Friday, October 22, 2021

Deluded Americans and Eastern Europeans shun vaccines

Lack of education, exploitation by right-wing political groups and in the US licensed medical doctors seeking to profit from disinformation, are hampering the vaccination efforts in the United States and Eastern Europe.

In the United States a report this year based on analysis of a sample of anti-vaxx content that was shared or posted on Facebook and Twitter showed up to 65% of anti-vaccine content can be traced to the leading online anti-vaxxers, who are labelled the Disinformation Dozen. The group is comprised of physicians, anti-vaccine activists and people known for promoting alternative medicine. They profit from their lies and this week Drew Griffin, a CNN reporter, told one of them, Dr Rashid Buttar, in an interview, "I think you're crazy." Buttar likened Dr Anthony Fauci — presidential adviser and director of the National Institute of Allergy and Infectious Diseases — to Adolf Hitler, saying the number of deaths caused by Fauci will exceed those of the Holocaust.

Monday, October 18, 2021

Climate perception gaps and individual carbon footprints

The majority of people cannot identify which lifestyle moves are the most effective at limiting their carbon footprint, according to an Ipsos polling survey of more than 21,000 people across 30 countries, which was published in 2021. Nevertheless, an overwhelming number claim they know which personal actions would make a significant difference in tackling climate change.

This year's Perils of Perception study by Ipsos looks at how the public in 30 markets around the world perceives environmental action. The Global Market Average was 7 in 10 (69%) who agreed that “I understand what action I need to take to play my part in tackling climate change.” Confidence was highest in Peru (85%), Colombia (83%), Mexico and Chile (both 82%) and lowest in Japan (40%) and Russia (41%).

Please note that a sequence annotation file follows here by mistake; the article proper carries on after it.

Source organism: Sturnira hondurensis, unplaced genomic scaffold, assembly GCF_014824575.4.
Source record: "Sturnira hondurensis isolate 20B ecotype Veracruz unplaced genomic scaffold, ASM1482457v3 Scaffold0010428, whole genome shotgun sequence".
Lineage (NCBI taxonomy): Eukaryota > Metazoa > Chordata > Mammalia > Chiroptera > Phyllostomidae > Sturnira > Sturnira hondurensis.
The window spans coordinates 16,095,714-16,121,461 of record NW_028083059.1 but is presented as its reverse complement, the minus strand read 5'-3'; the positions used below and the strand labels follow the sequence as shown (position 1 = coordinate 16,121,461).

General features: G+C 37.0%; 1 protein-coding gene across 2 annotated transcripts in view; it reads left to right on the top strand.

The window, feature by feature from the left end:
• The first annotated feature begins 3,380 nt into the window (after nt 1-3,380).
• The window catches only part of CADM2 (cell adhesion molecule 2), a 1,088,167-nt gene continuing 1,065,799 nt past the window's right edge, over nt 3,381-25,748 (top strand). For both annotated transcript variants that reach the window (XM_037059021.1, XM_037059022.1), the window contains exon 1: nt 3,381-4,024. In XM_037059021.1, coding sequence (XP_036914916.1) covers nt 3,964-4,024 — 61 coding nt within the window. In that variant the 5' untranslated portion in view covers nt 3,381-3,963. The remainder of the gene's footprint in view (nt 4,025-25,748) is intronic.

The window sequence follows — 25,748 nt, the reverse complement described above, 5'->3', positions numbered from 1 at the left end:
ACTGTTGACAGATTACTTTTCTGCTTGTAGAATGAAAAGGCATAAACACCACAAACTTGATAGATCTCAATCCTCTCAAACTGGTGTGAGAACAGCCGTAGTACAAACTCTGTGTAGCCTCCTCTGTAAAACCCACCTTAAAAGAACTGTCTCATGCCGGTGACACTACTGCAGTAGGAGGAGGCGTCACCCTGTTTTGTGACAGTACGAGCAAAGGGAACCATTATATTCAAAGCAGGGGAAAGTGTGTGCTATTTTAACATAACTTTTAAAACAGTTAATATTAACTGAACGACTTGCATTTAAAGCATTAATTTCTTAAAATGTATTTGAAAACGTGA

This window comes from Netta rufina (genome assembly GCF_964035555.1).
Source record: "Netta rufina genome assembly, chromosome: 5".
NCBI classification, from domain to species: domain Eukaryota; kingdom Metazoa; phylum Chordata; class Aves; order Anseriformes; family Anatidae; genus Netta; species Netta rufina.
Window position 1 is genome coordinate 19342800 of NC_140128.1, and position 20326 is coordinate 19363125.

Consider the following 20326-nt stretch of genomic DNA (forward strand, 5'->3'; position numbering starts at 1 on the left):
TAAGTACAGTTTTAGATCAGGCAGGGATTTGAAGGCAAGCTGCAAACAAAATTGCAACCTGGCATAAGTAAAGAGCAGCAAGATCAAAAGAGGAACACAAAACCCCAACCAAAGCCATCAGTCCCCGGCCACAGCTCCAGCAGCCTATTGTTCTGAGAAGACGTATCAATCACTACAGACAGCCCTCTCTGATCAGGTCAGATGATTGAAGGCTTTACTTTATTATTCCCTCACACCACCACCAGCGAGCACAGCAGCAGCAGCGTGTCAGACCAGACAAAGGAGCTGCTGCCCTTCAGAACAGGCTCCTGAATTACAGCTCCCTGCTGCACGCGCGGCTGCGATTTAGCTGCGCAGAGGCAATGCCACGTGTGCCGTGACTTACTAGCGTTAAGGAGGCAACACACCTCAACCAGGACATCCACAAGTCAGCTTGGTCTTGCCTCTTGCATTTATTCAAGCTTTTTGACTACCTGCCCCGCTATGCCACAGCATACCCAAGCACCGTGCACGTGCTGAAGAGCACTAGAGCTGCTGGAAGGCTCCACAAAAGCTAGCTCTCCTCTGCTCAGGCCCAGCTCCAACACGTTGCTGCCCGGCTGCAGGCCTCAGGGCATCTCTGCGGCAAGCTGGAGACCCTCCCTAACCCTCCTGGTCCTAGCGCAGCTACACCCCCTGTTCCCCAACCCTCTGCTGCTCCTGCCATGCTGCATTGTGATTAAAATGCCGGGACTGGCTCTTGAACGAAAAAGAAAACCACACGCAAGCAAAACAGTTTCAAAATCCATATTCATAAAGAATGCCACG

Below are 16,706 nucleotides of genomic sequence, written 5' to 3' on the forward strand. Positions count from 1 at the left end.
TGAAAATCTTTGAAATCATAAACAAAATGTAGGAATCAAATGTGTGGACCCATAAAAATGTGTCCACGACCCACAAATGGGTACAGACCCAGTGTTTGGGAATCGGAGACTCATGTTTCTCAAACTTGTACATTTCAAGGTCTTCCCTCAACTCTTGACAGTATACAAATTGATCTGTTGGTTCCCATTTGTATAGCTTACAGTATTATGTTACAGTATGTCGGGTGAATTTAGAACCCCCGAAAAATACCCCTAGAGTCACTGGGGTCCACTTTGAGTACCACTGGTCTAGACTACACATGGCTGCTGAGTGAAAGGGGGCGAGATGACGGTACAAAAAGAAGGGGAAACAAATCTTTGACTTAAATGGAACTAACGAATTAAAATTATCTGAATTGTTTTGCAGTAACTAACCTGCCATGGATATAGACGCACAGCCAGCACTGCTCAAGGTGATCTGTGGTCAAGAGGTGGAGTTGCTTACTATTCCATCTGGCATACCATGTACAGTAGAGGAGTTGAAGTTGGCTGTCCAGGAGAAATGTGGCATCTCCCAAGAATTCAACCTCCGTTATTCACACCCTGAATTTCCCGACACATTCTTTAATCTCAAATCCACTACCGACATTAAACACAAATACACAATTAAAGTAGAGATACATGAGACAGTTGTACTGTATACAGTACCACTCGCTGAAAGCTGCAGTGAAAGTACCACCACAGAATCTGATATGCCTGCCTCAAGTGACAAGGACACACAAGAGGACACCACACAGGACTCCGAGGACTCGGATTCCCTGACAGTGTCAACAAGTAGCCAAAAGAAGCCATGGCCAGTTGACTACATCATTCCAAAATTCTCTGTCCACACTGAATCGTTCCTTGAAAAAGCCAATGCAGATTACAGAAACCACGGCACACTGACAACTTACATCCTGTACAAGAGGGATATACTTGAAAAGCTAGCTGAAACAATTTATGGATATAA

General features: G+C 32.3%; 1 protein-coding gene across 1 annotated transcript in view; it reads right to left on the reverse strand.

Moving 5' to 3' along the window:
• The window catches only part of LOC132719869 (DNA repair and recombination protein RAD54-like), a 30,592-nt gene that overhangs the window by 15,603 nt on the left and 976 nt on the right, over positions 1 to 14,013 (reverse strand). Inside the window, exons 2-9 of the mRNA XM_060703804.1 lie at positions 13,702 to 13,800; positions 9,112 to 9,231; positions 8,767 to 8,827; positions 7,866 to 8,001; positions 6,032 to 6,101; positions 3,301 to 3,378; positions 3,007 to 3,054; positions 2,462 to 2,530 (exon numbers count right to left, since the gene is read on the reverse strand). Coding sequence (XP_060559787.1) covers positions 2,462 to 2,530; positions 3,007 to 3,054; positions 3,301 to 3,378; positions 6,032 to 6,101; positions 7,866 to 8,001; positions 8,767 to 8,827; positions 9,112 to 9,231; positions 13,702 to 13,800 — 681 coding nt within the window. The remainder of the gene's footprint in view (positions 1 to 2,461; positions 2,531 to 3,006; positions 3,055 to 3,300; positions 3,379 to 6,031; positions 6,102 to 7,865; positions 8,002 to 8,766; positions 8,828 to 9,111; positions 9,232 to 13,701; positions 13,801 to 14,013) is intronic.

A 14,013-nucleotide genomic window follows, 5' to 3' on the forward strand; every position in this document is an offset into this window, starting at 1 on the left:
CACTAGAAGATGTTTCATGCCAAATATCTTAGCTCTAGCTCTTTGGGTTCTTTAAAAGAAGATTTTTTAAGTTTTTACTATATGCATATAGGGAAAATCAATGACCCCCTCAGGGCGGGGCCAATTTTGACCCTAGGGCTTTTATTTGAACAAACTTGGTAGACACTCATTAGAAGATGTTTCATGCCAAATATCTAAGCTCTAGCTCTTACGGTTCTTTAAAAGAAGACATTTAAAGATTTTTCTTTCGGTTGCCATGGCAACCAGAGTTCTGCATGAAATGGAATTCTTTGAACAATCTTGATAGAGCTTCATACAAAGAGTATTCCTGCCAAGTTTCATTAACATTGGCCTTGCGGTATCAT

The most popular remedies for individual reduction of greenhouse gas emissions (GHG) were among the least effective.

Ipsos, headquartered in Paris, is the 3rd largest global market research company. 

Saturday, October 09, 2021

Tax reforms and challenges for the Irish economy in 2022 and beyond

The Irish Government's decision to sign on to the OECD-G20 international tax reform package which is expected to be approved at the end of October at a summit in Rome may cost more than the estimate of €2bn annually in Irish corporation tax receipts, that has been suggested. It assumes that the €20bn in tax windfalls in 2015-2020 resulting from Apple and other big US companies allocating some of their intellectual property to Ireland, will continue.

The Double Irish tax dodge has ended and other shifted profits that have been diverted to Ireland and taxed, may over time be a problem for the Irish Exchequer.

These changes will happen at a time when there is pressure to raise public spending in several areas.

Irish finance minister's October 2021 statement and a statement from the OECD.

Only 12% of the sales of American majority-owned foreign affiliates go to the United States while local sales are almost 60%. The rest go to other foreign affiliates.

It remains to be seen how more honest reporting in big countries in respect of reported profits will impact decisions.

Last April the US Treasury named Bermuda, the Caymans, Ireland, Luxembourg, the Netherlands, Singapore, and Switzerland as the top 7 corporate tax havens. Their share of US multinational corporation foreign profits has risen from almost 30% in 2000 to over 60% in 2019.

Tuesday, October 05, 2021

Two-thirds of developing countries dependent on commodities

Minera Escondida, located in Antofagasta, Chile, is the world's largest copper mine, producing almost 5% of the world's supply of metal. BHP manages the operation and holds a roughly 58% stake. Other investors include Rio Tinto Plc and Japan's Mitsubishi Corp. BHP is an Anglo-Australian multinational (it plans to delist in London) mining, metals and petroleum giant.

Be it food production, mining, the lithium that charges our smartphones and the oil that still mainly fuels most of our transport, commodities are an important part of modern life. Two-thirds of developing countries are dependent on commodities and for example, all the 12 independent countries of South America (French Guiana with a population of 313,000 is excluded) are dependent. This is defined by the United Nations agency UNCTAD (United Nations Conference on Trade and Development) as a country with more than 60% of its total merchandise exports comprising commodities.